Skip to content

The Future of American Manufacturing

June 2, 2014

Ever since the new year turned over, and 2014 got its start. There have been a lot of hot button topics and buzzwords in the manufacturing sector, such as onshoring, reshoring, resurgence and even renaissance. American Flag

There are endless opinions and analysis regarding the topic of American manufacturing and of course, we are hopeful just like everyone else that things will continue to look up.  Here at Hypercat ACP, we have seen a small uptick in our business and since we were down a bit the end of last year, we are extremely happy to see the progress.

As is stated in this article from, there are many reasons why we are seeing more and more companies reshoring. A few principal reasons are that energy costs in America have gone down and our labor productivity has gone up. On top of that, the cost of international shipping can easily gnaw away at a budget.

With those things in mind, it would certainly make sense for companies to continue to bring their products back to the states to manufacture. While we are not comfortable saying that there will be a “renaissance” this year, we are hopeful and interested in what is yet to come.

What are your thoughts on the subject? What types of things have you been seeing in your businesses?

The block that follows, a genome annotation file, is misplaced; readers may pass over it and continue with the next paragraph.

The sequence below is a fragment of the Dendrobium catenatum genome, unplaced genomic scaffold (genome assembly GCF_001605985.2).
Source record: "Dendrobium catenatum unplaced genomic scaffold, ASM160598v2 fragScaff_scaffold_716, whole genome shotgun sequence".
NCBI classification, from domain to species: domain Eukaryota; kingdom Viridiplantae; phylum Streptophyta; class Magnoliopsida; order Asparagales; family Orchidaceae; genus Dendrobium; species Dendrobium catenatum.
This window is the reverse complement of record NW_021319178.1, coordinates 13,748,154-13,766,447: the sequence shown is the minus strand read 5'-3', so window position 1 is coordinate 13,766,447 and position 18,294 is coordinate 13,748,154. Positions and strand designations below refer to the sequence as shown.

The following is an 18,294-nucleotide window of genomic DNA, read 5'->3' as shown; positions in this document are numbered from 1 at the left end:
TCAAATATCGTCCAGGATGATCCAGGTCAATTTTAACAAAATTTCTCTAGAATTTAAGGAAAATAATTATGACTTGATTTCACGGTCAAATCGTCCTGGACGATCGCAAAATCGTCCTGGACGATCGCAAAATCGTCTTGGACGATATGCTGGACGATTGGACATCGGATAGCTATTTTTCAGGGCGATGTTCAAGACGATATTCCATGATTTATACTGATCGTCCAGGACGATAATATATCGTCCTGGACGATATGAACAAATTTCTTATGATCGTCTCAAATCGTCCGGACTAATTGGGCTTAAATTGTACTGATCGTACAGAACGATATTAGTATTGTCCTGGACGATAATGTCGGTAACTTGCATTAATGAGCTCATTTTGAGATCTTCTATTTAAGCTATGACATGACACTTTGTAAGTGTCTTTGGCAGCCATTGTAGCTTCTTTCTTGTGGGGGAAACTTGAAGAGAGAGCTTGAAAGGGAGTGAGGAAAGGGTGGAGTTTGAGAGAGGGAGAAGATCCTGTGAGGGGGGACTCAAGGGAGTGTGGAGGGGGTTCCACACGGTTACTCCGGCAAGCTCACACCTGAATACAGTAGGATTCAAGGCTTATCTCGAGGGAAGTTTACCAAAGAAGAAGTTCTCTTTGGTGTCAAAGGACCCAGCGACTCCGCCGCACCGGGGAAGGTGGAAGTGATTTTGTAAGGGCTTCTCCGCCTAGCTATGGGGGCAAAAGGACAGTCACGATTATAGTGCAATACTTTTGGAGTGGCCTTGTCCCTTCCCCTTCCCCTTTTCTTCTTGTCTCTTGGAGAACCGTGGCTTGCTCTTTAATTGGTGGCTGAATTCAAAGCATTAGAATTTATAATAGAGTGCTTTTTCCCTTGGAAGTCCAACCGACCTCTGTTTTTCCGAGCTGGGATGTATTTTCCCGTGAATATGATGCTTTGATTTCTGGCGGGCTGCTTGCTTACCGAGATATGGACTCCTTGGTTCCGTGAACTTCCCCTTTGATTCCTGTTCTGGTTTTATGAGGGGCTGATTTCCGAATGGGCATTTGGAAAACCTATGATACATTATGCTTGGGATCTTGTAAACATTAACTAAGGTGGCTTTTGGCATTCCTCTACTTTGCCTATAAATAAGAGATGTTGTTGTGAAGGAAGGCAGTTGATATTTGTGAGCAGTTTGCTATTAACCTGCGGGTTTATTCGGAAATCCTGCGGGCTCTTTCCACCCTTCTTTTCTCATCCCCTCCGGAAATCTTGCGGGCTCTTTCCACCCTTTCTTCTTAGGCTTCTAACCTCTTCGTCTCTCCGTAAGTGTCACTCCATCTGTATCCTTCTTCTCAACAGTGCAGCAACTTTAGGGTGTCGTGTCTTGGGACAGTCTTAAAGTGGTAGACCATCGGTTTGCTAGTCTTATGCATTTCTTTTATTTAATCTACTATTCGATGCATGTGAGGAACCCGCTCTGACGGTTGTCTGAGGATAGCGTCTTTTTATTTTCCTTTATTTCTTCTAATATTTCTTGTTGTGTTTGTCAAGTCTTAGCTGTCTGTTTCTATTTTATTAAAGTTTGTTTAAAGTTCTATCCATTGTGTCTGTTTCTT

How Emissions May be the End for a Famous Condiment

May 14, 2014

There is a very serious lesson to be learned from the Sriracha plant in Southern California: Harmful emissions of any type need to be taken seriously. Due to what seems to be a lack of communication and perhaps not having the proper filters in their plant, the famous Sriracha hot sauce made by Huy Fong Foods, is in danger of being shut down.

Back in November, owner David Tran was ordered to cease emissions of what have been described as spicy fumes. What the Los Angeles County Superior Court judge did not specify however, was what Tran should do about the smell.  Tran has stated that 90% of the odor produced in the factory is blocked by rooftop vent filters.

On May 14th, the city council will decide whether or not to declare the factory a public nuisance. If that were to happen, the city of Los Angeles would be able to act on its own to correct the fumes that people have been saying cause eyes to burn.  Huy Fong would, at that point be responsible for any abatement costs.

Being sure to take the proper steps to ensure that your plant is not emitting harmful smells or gasses, etc is paramount to running a good business.  Workers numbering up to 200, are now waiting to see if they will lose their jobs, or have to move if the plant is relocated. This is a problem that could have been solved before the government became involved.

We All Need to Do Our Part in Protecting the Environment

May 2, 2014

As most of you know, most of the emissions that we deal with at Hypercat are engine/motor and industrial emissions. Although carbon emissions are a function of the fuel, we are all concerned about the environment and air pollution in general. Because of that, we wanted to take this month’s blog to talk a bit about carbon emissions, in an effort to be sure that we are all educated on the photo